Eaton was a Rev War vet who had served as the American Consul to Tunis for the past few years, so he knew the situation pretty well.  He knew that the leader of Tripoli, Prince Yusuf, was actually a usurper, and that the rightful ruler was Yusuf’s older brother Hamet (Hamet was the middle brother; when Yusuf usurped the throne, he killed the oldest brother by shooting him in the head in front of their mother… he seems like a delightful fellow).  Eaton’s plan was to land in Alexandria, Egypt, get a crew together, find men loyal to Prince Hamet, and then march 500 miles across open desert to attack Tripoli from the land, overthrow Yusuf, and install Hamet as the Prince of Tripoli.  Hamet would help recruit men to fight for him, and in exchange for being made ruler he would agree to stop Barbary attacks on U.S. shipping. 

It was borderline-crazy, absolutely daring, and extremely dangerous.  Eaton requested a hundred United States Marines to serve as the spearhead for his mission.

He got eight.

That was all he needed.

 

 

The mini-MEU was commanded by First Lieutenant Presley O’Bannon, a tough-as-nails frontiersman from the backwoods of Kentucky.  The son of a Revolutionary War Captain, O’Bannon was born in Fauquier County, Virginia, in 1776, but his family moved out to Daniel Boone country in the mountains of Kentucky, and O’Bannon became well-known in his home town for being an excellent shot with a rifled musket.  He joined the Corps in 1801 as a Second Lieutenant, did tours in Gibraltar, Stateside, and even aboard “Old Ironsides,” the USS Constitution.  In 1803 he saw action against the Barbary pirates while serving aboard USS Adams, when he was part of a crew that boarded and captured a freaking pirate ship… which is a feat that you don’t typically see on the resume of a United States Marine Corps officer.  

O’Bannon was commanding the Marines on USS Argus when he got word he was going to be assigned to the mission.  He hand-picked seven men and put ashore with Eaton at Aboukir Bay, at the mouth of the Nile River in Egypt.  O’Bannon wrote that when he landed he could still see the wreckage from the Battle of the Nile, where Horatio Nelson smashed Napoleon’s fleet to splinters in 1798.  That battle had taken place six years earlier, but the entire place was still completely strewn with bones, bodies, and wreckage as far as you could see in any direction.  It must have been a hell of a sight.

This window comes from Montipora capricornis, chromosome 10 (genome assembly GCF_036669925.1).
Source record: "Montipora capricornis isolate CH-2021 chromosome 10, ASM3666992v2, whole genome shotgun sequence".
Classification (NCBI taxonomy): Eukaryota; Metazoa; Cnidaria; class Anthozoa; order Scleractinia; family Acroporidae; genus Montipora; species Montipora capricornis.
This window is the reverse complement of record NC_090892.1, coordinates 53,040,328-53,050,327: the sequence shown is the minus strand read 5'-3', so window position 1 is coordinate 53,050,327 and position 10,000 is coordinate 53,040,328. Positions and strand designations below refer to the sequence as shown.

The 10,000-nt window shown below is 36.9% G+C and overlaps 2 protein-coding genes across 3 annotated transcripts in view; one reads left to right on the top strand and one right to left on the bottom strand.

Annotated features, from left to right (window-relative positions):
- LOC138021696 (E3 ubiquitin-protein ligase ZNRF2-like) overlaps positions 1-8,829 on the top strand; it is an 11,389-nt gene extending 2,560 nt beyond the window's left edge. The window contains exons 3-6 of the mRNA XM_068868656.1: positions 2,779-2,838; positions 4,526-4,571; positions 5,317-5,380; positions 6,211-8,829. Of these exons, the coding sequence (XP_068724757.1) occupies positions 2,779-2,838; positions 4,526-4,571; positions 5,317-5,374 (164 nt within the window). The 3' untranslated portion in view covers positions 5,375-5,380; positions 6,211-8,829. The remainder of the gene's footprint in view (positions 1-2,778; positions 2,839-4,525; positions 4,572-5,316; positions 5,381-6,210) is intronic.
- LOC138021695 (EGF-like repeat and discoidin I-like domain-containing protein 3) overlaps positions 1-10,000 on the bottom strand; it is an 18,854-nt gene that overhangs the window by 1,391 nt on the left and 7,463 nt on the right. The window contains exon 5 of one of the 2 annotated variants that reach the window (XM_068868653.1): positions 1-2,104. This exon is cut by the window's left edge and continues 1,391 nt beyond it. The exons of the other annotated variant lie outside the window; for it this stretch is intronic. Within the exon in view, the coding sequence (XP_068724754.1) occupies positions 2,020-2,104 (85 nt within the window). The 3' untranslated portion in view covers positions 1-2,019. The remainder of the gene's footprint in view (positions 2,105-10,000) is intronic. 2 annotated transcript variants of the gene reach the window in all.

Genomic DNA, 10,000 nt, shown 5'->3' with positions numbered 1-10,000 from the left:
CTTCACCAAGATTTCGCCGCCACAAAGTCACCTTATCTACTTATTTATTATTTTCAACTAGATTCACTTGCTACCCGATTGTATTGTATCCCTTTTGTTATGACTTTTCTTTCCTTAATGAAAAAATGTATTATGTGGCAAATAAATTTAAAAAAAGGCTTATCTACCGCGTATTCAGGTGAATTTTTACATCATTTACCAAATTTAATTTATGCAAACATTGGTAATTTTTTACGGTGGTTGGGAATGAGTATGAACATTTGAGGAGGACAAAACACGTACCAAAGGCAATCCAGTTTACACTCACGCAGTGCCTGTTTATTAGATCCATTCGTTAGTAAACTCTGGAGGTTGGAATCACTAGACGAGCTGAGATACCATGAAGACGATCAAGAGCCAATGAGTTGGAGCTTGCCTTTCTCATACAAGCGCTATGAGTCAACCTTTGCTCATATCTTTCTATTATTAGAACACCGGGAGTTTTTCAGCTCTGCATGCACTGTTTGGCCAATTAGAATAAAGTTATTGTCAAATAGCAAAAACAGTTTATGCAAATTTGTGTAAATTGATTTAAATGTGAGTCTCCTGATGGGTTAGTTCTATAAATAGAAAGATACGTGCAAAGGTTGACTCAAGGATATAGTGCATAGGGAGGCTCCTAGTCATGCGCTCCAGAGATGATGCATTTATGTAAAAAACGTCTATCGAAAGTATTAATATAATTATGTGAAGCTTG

Eaton and Prince Hamet linked up and put together a force of about 500 mercenaries, mostly Turks, Arabs, and Greeks.  They set off from Alexandria on an insane 500 mile forced march through the dang Sahara Desert that sounds like it was every bit as excruciatingly brutal as you’d expect.  For nearly two months, the army staggered through the sands, crossing rough country in blazing heat and sleeping in the freezing cold of a desert night.  Christians and Muslims in the army found themselves getting into arguments (Greeks and Turks don’t really like each other that much, I don’t know if you’ve heard this or not), and the lack of food, rest, or water led to plenty of desertions and even a couple full-on mutinies.  O’Bannon wrote that he eventually put out a standing order that his Marines were to sleep on top of their rifles at night because he was worried about some of these mercenaries jacking their guns and running off during the night. 

But the miserable march across the desert was only the beginning.  On April 25, 1805, the force finally reached the Tripoli-controlled city of Derna – the last stop between the Marines and Tripoli itself.  Eaton wrote a letter to the local governor asking for safe passage through the city.

The governor’s response was pretty easy to decipher:  “My head or yours.”

It was going to be that kind of a party.

 

 

Derna must have been a pretty damn imposing sight, even if you weren’t coming off of a 50-day forced march through the world’s most terrifying desert.  There was a large fort, defended by eight cannon, and while the exact number of defenders is not known, it’s almost certain that they outnumbered the American force by a decent order of magnitude.  Eaton had 400 guys and one gun, and any approach to the city was going to have to be across featureless open desert in full view of the enemy.

William Eaton (who at this point was calling himself “The General” for some reason) ordered Prince Hamet to take a force of Arabs and Turks around the flank to attack the governor’s hall, while the Greeks and Marines would assault from the front.  He also called in for some artillery support in the form of a couple American warships that were going to sail into the harbor and bombard the city from the sea. 

This was a good plan and all, but ultimately the heavy lifting in this operation was going to fall to Presley O’Bannon and his squad.  It was just him, a sergeant, and six privates, plus a couple dozen Greek soldiers.  Their objective?  The enemy fort.  Head on.  Into cannon fire, across open terrain.